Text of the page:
It’s been a long time since I first played Hotline Miami, and I honestly couldn’t remember much about it when I booted up the no-frills double feature which has just released for Xbox One. Having now sunk some real time into it, I think Hotline Miami Collection might just live up to the hype.
Both games share a few common elements. Firstly, the visual style is a distinctive, detailed-8-bit affair that is soaked in the neon palette of the 1980s against which the game is set. Neon pinks, greens, and blues stand out against whites and blacks, whilst a smoke-machine fog sits behind the tangible parts of each level – deliberately making you wonder if it’s all just a dream.
Another common thread that adds to the acid-infused style of each game is the level of violence, which is up there with the best of them. Whilst the likes of Manhunt shocked with the visceral nature of the on-screen killing, Hotline Miami Collection is simply over the top to the point of distraction.
Every mission begins with the player leaving their car unarmed and entering a building full of people. On almost every occasion, the only way you’ll leave that building is after you’ve killed every single person in it. You can knock them out and stomp on their head, you can decapitate them, you can blow them up or shoot them in the guts, spilling their intestines on the rug for all to see.
In the first game, a simple narrative initially points to the player character acting out the role of a hitman, and as about twenty chapters play out, you’ll be amazed at how detailed and interesting the story is. When the second game rolls around, you’ll be even more incredulous at how the developers at Dennaton Games and Abstraction have blurred the lines between fantasy and reality even more.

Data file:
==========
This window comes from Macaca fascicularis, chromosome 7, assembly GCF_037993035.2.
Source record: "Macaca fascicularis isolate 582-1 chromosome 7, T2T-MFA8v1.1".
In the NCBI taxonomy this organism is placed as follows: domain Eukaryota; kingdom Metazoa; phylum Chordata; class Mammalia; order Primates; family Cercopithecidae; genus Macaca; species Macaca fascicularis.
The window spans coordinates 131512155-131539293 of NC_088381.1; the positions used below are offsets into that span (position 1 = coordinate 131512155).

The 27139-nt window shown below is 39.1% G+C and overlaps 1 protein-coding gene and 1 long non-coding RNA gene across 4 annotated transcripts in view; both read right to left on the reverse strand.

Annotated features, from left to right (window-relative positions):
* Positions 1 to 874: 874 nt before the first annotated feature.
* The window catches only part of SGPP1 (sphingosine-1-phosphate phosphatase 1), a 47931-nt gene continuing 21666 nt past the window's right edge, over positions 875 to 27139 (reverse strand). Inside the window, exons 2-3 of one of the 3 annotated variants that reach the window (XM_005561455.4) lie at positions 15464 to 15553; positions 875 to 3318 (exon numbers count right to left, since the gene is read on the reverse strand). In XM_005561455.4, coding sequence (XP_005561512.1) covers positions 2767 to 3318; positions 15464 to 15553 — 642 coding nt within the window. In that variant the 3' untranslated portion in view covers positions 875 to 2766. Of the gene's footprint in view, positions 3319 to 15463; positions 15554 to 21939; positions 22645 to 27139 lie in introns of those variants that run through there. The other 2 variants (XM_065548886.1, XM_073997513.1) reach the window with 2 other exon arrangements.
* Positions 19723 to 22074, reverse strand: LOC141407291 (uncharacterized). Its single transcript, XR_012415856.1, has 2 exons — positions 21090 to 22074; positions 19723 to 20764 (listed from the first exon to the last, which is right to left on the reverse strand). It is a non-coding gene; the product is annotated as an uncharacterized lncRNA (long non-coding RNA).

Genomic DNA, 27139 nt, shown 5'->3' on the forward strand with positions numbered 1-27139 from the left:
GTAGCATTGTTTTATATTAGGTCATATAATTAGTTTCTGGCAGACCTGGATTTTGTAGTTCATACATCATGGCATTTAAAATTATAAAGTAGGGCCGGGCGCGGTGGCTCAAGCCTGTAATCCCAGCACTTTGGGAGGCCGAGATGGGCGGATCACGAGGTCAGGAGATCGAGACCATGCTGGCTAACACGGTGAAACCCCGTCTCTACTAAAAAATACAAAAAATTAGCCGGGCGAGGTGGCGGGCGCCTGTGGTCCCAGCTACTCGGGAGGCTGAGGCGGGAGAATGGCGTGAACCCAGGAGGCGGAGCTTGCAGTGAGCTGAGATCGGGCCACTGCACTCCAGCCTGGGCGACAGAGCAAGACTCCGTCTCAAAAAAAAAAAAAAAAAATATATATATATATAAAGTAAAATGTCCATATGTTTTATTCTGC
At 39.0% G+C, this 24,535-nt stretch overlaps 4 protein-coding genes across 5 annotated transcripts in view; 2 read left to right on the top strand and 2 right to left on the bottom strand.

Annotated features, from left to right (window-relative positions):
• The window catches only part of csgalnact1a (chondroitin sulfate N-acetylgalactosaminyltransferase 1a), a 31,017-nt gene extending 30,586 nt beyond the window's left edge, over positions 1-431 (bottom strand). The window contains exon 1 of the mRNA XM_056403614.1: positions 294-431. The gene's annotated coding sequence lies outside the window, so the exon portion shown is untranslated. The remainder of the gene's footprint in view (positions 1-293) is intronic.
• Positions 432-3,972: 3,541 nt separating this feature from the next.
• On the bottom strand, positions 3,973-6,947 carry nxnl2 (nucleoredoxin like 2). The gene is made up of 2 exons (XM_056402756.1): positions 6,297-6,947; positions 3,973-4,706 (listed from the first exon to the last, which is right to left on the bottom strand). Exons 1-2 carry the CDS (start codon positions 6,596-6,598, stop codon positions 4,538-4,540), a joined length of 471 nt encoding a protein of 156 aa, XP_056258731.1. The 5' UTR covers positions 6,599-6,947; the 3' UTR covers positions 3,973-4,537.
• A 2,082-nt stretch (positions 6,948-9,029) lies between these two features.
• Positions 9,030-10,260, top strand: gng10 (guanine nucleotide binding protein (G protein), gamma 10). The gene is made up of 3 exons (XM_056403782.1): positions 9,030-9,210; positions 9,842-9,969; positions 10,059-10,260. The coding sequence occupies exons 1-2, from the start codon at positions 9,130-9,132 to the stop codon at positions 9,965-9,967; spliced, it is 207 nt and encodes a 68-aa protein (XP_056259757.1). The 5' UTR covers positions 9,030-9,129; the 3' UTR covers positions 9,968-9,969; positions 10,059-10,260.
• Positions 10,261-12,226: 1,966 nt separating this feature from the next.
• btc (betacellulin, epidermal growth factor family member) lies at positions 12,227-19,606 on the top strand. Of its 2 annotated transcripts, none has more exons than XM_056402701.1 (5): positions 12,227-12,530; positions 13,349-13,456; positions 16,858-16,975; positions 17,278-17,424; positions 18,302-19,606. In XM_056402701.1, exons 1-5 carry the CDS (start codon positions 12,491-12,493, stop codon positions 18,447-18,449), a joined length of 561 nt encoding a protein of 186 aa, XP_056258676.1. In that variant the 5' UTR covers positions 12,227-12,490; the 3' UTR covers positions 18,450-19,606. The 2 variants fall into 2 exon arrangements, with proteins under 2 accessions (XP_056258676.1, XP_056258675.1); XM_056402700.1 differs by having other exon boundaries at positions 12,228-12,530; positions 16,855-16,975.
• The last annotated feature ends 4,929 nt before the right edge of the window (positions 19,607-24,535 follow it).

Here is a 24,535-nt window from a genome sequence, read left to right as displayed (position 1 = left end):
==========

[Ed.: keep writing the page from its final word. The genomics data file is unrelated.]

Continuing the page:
In gameplay terms, the first game is simpler. Get shot, or hit, and you die. The enemies are dumb — charging directly towards you whenever they hear a sound — but their trigger fingers are rapid. In the second game, the player character can often take one or two regular bullets before succumbing, and the enemies are a touch smarter, often making the choice to hang back when it makes sense.
Either way, Hotline Miami Collection is a game about dying. You’ll die over and over again in both games, but getting back into the action is instant and you’ll just need to push a single button. Most levels are made up of at least two or three floors, and when you die, you’ll simply restart on the floor you just died on.
As a result, death in Hotline Miami Collection never feels punishing — it’s just a lesson learned. Upon restarting, enemy paths will be rejigged a bit, and sometimes their weapons will be swapped around, This means that whilst you may be faster and a bit more knowledgeable about the overall layout of a level, it’s rarely exactly the same setup twice.
And more or less as soon as it gets its claws into you, each Hotline Miami game is over. The campaigns are four or five hours of sweaty-joypad action each, and as long as you can look past the tongue-in-cheek ultraviolence, I think you’ll enjoy every last second of them. I wonder if I played the first game to completion all those years ago, then deliberately forgot it so that I could do it all over again now, followed by the sequel.
Whilst not for everyone thanks to the undeniably ridiculous levels of violence and the possibility of frustration (think of this as the twin-stick shooter equivalent of Super Meat Boy) I’d say that Hotline Miami Collection is a must buy. These games are an experience that is almost completely unique, and I must say, I loved every minute of my time with them.